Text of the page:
} convey to your lordship, in the accompanying paper, a general outline of the plan it is intended to act upon; for the purpose of your being enabled to satisfy any inquiries which may be made to you, with regard to the sentiments of government in this respect.

It may be right, however, that I should intimate to your lordship, that, although the actual state of affairs has rendered it advisable

that I should make this communication at this time, the plan must rather be considered with a reference to a permanent system than a situation of emergency: the application of it, in point of extent, to depend upon and to be regulated by circumstances. With this view I must request of your lordship to receive, and to communicate to me, for his majesty’s information, any offers of service that may be made to you in the county of , in order that such a selection may be made as may be best calculated to give the most useful effect to that loyalty and public spirit by which the volunteer institution has uniformly been distinguished. I have the honour to be, My Lord, your Lordship's Most obedient Humble Servant, Hobart. His Majesty's Lieutenant of the County of

Circular Letter transmitted to the se

veral Lord-Lieutenants of Coun

ties, by the Speaker of the House of Commons.

House of Commons, 10th of August, 1803.

My Lord,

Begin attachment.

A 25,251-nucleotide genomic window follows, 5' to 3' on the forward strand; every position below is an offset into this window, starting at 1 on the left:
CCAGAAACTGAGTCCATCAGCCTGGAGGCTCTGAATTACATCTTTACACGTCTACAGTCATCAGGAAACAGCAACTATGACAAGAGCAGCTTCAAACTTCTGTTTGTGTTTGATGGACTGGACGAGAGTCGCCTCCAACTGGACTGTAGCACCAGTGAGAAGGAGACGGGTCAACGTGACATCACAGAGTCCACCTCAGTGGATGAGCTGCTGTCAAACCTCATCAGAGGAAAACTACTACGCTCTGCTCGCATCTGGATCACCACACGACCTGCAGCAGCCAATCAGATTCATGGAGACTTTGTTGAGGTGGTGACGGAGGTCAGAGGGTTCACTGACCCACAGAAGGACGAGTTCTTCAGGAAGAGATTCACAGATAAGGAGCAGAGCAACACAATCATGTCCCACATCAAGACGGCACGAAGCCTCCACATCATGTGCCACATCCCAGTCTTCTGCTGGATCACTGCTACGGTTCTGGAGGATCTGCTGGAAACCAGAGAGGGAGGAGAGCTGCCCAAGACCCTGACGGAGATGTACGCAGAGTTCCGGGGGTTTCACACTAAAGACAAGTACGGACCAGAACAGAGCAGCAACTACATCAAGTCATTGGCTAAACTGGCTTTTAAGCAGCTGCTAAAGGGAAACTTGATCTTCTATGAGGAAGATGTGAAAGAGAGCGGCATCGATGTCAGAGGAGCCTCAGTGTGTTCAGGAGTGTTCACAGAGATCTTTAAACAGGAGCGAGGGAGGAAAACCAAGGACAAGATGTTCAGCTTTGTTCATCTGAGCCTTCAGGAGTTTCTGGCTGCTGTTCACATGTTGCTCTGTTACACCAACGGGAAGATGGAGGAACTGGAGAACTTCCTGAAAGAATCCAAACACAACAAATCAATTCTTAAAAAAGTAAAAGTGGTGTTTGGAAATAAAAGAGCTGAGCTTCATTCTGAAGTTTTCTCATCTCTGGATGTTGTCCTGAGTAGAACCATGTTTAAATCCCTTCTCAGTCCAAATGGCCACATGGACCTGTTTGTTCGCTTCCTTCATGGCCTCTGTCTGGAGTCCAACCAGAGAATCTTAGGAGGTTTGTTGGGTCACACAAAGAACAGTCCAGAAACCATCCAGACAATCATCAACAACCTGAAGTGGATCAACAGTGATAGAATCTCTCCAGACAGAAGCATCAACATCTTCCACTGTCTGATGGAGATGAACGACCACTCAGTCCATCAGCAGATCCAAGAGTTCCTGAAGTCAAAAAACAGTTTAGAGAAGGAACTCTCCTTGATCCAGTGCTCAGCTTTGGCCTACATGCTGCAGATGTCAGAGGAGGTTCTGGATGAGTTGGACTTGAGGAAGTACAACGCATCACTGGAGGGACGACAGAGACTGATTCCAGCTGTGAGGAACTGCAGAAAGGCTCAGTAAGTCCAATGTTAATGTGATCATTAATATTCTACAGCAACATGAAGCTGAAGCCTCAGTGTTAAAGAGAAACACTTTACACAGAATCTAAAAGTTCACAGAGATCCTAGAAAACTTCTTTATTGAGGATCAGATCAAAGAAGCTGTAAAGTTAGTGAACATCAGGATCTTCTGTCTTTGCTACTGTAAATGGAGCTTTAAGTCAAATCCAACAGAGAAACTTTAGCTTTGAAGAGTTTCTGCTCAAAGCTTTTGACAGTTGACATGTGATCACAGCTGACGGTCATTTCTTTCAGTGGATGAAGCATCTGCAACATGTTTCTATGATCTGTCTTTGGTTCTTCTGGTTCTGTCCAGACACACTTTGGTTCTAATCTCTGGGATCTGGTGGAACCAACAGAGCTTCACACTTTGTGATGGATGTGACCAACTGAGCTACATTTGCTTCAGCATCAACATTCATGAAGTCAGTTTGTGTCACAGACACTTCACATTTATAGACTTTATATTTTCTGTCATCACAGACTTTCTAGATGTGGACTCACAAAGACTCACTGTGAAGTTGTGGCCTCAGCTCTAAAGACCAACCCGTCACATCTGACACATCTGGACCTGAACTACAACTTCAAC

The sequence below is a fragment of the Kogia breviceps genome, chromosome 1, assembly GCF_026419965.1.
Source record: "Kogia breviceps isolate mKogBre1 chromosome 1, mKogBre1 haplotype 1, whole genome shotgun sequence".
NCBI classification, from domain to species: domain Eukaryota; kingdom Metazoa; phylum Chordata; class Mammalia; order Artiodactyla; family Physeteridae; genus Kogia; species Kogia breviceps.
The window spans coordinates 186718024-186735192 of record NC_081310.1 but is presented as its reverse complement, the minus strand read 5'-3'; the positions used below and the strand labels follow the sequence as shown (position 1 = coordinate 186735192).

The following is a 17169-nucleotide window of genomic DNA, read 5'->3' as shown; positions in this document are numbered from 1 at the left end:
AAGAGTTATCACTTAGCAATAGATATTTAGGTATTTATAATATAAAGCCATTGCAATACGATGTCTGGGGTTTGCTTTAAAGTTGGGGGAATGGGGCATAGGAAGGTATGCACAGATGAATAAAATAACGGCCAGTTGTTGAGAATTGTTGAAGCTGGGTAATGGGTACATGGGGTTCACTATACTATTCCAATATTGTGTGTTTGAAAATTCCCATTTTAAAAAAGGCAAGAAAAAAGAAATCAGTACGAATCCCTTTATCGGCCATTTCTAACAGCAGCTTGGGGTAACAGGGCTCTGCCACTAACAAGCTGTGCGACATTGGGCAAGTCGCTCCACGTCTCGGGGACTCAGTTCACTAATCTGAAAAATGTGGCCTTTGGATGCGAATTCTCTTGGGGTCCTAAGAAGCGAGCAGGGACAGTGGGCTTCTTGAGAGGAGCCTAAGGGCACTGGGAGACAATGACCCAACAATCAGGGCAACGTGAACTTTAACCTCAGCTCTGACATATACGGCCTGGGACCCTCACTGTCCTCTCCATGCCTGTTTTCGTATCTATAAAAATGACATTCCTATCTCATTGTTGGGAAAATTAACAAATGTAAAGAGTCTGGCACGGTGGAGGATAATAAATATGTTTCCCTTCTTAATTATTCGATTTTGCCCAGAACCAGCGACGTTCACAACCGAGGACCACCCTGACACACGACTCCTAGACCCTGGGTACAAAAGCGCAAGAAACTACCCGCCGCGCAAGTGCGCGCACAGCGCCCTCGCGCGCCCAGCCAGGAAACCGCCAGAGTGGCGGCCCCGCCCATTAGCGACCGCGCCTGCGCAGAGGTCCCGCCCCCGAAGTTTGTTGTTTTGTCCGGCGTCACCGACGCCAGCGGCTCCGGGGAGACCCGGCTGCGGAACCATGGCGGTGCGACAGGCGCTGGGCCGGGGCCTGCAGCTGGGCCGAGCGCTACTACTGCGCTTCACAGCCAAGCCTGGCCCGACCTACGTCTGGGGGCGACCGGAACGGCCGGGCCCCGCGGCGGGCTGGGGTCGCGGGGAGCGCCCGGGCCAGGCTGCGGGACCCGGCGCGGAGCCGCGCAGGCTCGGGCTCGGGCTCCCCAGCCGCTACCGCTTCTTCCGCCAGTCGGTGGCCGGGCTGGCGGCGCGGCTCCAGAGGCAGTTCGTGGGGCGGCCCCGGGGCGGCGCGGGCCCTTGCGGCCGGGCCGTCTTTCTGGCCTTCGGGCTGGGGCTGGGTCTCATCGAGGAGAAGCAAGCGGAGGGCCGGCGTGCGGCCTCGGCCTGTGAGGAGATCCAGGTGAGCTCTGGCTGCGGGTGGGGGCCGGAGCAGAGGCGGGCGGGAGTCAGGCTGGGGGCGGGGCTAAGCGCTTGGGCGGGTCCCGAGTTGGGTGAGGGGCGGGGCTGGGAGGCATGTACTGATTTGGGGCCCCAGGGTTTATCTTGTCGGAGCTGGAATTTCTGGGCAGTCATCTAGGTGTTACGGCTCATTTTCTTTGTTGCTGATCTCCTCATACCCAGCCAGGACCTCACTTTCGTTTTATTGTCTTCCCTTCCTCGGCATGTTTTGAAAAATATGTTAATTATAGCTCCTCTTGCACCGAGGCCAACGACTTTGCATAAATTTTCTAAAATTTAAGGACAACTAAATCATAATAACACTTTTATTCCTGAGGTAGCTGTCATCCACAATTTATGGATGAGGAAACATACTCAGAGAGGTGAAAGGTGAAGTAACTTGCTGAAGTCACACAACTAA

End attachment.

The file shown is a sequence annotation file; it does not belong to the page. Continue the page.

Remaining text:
By command of the house of commons, I have the honour of transmitting to you their unanimous vote of thanks to the several volunteer and yeomanry corps of the united kingdom, for the promptitude and zeal with which, at a crisis the most momentous to their country, they have associated for its defence; accompanied with an order, that a return be prepared, to be laid before the house in the next session of parliament, of all volunteer and yeomanry corps, whose services shall have been then accepted by his majesty, describing each corps, in order that such return may be entered on the journals of the house, and the patriotic example of such voluntary exertions transmitted to posterity. In communicating this resolution and order, I have the greatest satisfaction, at the same time, in bearing testimony to the confidence with which the house is impressed, that the same spirit and exemplary zeal will be exerted throughout the present contest, until, with the blessing of Providence, it shall be brought to a glorious issue. I have the honour to be, My Lord, your Lordship's Most obedient Humble servant, CHAs. ABBott, Speaker.